Reviving Sabarmati

The redevelopment project was cleverly floated in 2019, during the 150th anniversary of Gandhi’s birth. For the BJP and its government, this was an enormous opportunity to latch on to the Gandhi brand; however, the plans remained in the pipeline because of the pandemic. According to a resident of the ashram who did not want to be named, as soon as they got a chance, the project was unplugged.

K. Kailashnathan, Chief Principal Secretary to the Gujarat Chief Minister and officer in charge of the Sabarmati project, told the media that residents who had lived in the premises for three generations and descendants of those who had served the Mahatma were being relocated first. Initially, the families resisted the move, but the government has assured them that they would be given permanent housing, and so the process is moving smoothly.

The bigger plan is to reclaim close to 100 acres (an acre is 0.4 hectare), which is about the original land area of the ashram. This would involve a major upheaval in the city’s planning as one of its arterial roads, called Ashram Road, cuts through the ashram land. Architects and urban planners behind the restoration say that both sides of the ashram must be “reunited”. As Ahmedabad expanded, the ashram’s land was reduced to 32 acres, and what is now known as the Sabarmati Ashram was reduced to a 3.5-acre strip of land on the riverfront.

Kailashnathan told the media that there would not be any “sarkari” influence on the ashram and that the aim was to keep the fundamental buildings and atmosphere intact. He also indicated that all six trusts that control the ashram, which had been placing major roadblocks in the project’s progress, had come on board and were willing to work with the government. Ela Bhatt confirmed this.

Bimal Patel, who leads HCP Design, Planning and Management Private Limited, has been given the tender for the project. He was in charge of the massive Sabarmati Riverfront project and the more recent Central Vista in New Delhi. Bimal Patel has categorically stated that they were not working on the architecture but just on restoring the original grounds. “It is a very bold design as it will realign a central zone in the city,” said a local architect, who was involved in a few projects in the ashram.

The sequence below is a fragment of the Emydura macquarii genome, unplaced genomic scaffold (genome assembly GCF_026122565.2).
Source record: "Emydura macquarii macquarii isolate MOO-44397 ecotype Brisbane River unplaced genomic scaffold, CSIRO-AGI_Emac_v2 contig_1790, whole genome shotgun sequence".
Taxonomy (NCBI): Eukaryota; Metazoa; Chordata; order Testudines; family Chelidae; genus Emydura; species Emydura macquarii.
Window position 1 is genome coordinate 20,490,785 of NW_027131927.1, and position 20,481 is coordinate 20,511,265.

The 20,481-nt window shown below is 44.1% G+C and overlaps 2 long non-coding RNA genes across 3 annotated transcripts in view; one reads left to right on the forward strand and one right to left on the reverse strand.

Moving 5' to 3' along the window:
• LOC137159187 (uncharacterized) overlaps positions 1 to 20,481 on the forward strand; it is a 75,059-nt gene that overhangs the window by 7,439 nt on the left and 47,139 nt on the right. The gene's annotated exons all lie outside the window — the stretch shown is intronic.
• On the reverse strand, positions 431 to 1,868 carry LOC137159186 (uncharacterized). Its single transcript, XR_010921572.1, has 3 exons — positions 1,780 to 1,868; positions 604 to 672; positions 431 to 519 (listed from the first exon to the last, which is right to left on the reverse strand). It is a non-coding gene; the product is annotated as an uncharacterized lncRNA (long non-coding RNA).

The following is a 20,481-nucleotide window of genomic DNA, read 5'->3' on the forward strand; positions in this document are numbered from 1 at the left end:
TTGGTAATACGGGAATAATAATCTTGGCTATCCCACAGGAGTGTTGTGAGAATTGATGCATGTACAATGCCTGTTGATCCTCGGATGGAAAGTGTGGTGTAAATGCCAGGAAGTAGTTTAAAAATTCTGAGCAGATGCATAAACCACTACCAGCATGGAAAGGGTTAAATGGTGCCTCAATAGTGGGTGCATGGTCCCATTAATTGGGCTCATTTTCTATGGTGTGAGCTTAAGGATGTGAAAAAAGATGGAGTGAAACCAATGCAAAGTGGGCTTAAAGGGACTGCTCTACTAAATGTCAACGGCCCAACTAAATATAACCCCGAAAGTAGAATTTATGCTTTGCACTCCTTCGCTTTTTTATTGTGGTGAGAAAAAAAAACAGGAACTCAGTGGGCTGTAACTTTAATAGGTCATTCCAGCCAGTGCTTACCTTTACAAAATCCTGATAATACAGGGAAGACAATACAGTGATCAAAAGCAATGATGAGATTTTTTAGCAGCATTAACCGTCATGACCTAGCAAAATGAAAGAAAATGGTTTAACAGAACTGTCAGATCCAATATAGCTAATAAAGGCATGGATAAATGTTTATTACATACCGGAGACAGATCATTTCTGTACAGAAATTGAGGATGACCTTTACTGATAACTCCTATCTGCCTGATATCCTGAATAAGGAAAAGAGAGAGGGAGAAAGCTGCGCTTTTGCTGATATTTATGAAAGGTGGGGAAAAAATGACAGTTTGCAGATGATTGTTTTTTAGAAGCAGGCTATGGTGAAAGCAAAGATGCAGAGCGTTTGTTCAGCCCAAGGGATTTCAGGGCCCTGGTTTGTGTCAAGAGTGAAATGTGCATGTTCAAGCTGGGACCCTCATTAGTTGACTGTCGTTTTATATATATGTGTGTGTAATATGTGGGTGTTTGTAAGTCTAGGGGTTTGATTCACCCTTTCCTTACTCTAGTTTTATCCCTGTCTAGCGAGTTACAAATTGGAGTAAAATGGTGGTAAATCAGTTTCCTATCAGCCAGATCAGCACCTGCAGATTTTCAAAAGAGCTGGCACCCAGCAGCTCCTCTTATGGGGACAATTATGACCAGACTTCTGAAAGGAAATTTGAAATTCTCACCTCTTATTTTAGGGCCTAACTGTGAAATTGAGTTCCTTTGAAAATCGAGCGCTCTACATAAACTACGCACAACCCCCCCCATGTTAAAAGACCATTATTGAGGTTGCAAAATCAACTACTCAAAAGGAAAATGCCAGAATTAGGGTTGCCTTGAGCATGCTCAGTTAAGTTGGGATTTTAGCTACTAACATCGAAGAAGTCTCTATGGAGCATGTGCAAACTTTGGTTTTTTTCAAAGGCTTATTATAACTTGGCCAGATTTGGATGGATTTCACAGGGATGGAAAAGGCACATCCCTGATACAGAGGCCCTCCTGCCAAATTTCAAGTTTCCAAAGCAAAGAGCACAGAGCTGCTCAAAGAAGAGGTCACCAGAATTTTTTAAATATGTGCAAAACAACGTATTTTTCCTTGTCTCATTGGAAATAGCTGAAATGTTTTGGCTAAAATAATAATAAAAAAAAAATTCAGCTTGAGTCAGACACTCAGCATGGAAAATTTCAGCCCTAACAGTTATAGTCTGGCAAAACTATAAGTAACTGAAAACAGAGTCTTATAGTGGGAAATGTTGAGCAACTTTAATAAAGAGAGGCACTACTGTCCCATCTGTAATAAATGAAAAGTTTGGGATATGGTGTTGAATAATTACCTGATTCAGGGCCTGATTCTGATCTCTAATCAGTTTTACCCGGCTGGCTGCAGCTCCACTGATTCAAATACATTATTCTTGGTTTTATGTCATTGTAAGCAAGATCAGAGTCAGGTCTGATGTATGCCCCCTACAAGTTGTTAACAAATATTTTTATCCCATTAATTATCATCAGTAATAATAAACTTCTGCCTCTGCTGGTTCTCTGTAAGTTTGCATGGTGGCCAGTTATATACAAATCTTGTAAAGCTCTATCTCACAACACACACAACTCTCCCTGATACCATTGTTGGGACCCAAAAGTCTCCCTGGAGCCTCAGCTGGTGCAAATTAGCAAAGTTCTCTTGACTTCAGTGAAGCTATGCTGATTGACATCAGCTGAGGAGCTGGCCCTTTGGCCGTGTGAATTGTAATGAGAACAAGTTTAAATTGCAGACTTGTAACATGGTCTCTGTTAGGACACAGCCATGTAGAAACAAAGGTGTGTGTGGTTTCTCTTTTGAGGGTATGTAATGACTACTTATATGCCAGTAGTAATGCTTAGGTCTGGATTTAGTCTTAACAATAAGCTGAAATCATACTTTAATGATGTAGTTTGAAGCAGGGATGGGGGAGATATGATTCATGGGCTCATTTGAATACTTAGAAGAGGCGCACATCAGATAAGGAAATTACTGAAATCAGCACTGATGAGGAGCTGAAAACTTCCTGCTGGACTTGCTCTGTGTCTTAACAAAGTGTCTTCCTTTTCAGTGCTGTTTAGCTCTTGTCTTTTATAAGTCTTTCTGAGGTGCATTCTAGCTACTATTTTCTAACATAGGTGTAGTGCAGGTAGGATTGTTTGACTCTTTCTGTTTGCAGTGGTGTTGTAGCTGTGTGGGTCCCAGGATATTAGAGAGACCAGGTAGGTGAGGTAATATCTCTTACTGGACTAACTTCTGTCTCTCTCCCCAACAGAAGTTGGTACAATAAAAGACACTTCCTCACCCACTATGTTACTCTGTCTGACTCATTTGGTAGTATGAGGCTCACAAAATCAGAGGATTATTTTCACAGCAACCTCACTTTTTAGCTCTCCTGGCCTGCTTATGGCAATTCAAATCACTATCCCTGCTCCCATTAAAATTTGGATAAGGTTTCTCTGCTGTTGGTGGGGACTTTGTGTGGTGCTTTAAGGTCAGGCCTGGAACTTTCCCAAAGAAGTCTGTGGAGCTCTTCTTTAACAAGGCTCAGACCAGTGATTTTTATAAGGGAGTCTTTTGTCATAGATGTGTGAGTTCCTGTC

Frontline had seen a part of HCP’s plan in 2019 (“Restoring the past in Sabarmati Ashram”, Frontline, December 20, 2019). However, the architect said that some parts may have changed. New plans are not yet in the public domain.

The restoration project

According to the 2019 plan, the restoration programme was to reclaim 32 acres of land lying between three points: the Dandi Bridge, the Collector’s/Regional Transport Office and the Subash Bridge. The main ashram and 63 significant Gandhi establishments—including a college, the Environment Sanitation Institute, a school, a gaushala, former homes of well-known Gandhians and the offices of the trusts—are located in this area.

This will be the fourth attempt at reviving the Sabarmati Ashram. In 1966, a plan by the architect B.V. Doshi was considered but shelved. In 2003, as Gujarat Chief Minister, Narendra Modi tried to initiate the project via Charles Correa, who had built a simple museum on the property in the 1980s. In 2007, Ahmedabad’s CEPT University designed a plan, but that too remained on the drawing board.

The beauty of the Sabarmati Ashram is in its serenity and humbleness. It was Mahatma Gandhi’s home for many years and a place that he loved so much that he said he would not return until the country gained independence. Gandhians were in shock when Modi brought Chinese premier Xi Jinping to the ashram in September 2014. It was not the visit by an international dignitary but the fanfare, loud music and lack of thought behind how the visit was conducted that annoyed the ashram residents. If that was a sign of things to come, Sabarmati Ashram is on its way to becoming yet another of Modi’s amusement parks, say critics. The 182-metre-tall (597 feet) Sardar Vallabhbhai Patel statue and park stands testimony to this.